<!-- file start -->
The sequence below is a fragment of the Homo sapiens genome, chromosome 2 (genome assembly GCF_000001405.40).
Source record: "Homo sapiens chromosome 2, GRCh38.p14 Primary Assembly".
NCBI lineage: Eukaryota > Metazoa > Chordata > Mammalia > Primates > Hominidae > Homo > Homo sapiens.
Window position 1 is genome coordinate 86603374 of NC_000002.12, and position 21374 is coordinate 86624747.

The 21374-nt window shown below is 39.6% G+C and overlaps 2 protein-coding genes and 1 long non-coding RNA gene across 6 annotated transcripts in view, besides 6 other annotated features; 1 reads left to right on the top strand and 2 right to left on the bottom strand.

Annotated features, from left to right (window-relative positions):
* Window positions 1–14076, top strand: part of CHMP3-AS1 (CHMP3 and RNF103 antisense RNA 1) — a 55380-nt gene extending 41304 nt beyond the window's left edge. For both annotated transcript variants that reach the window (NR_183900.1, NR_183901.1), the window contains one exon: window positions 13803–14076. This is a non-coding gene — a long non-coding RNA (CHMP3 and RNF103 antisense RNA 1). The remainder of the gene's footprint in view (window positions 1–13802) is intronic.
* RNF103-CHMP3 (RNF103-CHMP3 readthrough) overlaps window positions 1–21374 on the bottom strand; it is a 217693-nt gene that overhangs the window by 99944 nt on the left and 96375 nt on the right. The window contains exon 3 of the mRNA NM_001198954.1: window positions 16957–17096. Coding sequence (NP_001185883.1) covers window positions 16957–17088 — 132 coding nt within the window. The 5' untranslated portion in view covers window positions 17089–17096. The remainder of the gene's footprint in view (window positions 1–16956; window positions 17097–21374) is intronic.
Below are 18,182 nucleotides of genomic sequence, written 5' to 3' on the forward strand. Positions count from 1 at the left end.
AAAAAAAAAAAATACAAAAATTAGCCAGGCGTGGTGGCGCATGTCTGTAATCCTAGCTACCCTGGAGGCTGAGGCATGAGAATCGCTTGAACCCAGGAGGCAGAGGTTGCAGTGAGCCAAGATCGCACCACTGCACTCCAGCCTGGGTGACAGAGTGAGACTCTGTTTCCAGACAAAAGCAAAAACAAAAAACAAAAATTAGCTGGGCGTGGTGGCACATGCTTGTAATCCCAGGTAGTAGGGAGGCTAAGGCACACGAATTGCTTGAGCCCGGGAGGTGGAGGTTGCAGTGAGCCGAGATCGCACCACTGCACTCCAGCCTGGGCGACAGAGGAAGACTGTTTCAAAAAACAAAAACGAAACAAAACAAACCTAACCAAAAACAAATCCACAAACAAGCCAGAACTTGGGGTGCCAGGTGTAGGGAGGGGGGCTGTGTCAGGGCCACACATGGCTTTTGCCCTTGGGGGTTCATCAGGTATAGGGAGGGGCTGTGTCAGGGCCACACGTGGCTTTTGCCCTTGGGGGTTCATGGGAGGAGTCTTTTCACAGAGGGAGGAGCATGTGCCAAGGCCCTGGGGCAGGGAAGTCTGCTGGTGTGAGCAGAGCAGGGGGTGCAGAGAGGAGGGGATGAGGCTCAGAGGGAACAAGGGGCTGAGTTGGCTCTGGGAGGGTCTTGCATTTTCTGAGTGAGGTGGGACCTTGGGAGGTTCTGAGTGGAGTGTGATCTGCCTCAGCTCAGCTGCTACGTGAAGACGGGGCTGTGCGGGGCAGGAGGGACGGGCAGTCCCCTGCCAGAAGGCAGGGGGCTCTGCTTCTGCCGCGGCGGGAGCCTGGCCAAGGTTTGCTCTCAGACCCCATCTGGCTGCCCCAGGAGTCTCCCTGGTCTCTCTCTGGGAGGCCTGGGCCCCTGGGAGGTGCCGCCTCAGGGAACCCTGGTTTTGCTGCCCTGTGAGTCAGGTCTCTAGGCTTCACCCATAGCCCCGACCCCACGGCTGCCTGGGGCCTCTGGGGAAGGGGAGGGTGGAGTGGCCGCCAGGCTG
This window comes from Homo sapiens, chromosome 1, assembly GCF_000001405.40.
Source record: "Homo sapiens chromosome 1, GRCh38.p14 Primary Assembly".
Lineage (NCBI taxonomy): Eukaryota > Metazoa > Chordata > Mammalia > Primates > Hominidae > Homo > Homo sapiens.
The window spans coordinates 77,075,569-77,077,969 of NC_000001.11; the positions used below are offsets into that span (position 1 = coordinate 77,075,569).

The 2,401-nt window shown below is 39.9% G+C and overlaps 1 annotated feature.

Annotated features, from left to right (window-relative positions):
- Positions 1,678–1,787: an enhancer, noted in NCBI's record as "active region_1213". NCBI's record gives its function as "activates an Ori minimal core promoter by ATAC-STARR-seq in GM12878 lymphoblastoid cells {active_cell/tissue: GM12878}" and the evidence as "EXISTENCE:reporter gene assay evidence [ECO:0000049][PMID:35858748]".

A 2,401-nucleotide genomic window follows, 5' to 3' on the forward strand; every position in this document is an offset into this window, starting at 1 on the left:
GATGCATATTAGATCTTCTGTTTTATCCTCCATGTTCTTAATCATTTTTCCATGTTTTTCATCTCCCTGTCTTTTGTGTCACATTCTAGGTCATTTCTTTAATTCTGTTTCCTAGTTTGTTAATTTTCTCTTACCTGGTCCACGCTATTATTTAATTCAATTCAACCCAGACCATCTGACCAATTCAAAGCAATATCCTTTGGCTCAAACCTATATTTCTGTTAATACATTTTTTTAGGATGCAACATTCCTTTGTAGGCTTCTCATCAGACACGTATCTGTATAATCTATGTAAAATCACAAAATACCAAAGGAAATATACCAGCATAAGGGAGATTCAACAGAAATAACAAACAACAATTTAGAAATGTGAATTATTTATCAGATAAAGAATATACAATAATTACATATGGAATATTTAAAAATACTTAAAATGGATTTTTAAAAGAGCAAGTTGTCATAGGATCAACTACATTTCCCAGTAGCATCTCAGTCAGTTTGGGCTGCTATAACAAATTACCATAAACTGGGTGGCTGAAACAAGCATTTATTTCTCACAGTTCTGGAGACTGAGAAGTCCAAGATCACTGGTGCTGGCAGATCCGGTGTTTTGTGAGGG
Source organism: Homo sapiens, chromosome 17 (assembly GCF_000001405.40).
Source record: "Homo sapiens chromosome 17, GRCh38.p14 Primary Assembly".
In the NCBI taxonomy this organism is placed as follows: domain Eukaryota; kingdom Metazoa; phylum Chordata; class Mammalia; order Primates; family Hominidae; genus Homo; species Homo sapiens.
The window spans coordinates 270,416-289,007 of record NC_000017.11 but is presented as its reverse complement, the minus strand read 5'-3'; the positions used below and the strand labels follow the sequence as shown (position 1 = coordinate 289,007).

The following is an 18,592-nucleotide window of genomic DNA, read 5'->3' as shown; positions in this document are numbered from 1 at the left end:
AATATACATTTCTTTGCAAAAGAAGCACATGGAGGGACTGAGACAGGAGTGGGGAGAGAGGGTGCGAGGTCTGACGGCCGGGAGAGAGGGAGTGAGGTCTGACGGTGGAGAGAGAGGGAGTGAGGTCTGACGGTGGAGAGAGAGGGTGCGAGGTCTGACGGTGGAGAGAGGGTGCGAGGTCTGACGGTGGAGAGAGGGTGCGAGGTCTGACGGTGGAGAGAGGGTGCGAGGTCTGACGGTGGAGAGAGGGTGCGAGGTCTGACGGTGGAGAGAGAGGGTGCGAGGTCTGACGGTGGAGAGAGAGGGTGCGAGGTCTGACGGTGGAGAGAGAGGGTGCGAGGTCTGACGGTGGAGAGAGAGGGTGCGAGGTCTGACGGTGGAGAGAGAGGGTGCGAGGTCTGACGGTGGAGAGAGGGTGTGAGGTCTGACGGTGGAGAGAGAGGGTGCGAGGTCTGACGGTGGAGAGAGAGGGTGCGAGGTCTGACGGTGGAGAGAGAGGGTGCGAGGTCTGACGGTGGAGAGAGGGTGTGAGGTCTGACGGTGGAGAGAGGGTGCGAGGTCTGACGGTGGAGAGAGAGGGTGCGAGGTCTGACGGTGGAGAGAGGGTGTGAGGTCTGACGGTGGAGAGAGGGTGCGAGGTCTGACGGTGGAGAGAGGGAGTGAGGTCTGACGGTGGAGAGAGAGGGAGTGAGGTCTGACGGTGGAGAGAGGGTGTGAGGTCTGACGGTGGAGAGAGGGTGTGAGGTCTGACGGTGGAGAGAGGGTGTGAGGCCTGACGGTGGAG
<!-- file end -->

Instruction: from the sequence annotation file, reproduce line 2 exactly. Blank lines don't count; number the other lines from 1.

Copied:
Source record: "Homo sapiens chromosome 2, GRCh38.p14 Primary Assembly".